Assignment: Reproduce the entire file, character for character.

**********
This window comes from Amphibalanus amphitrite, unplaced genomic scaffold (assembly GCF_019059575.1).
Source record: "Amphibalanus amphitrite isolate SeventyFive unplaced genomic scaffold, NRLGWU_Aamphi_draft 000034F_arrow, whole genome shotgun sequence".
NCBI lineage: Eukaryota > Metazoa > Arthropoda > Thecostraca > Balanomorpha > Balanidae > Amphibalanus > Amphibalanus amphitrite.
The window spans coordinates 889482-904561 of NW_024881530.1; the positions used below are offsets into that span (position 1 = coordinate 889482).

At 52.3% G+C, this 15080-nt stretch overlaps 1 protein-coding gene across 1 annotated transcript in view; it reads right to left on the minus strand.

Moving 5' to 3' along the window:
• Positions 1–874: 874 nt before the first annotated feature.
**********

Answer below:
This window comes from Amphibalanus amphitrite, unplaced genomic scaffold (assembly GCF_019059575.1).
Source record: "Amphibalanus amphitrite isolate SeventyFive unplaced genomic scaffold, NRLGWU_Aamphi_draft 000034F_arrow, whole genome shotgun sequence".
NCBI lineage: Eukaryota > Metazoa > Arthropoda > Thecostraca > Balanomorpha > Balanidae > Amphibalanus > Amphibalanus amphitrite.
The window spans coordinates 889482-904561 of NW_024881530.1; the positions used below are offsets into that span (position 1 = coordinate 889482).

At 52.3% G+C, this 15080-nt stretch overlaps 1 protein-coding gene across 1 annotated transcript in view; it reads right to left on the minus strand.

Moving 5' to 3' along the window:
• Positions 1–874: 874 nt before the first annotated feature.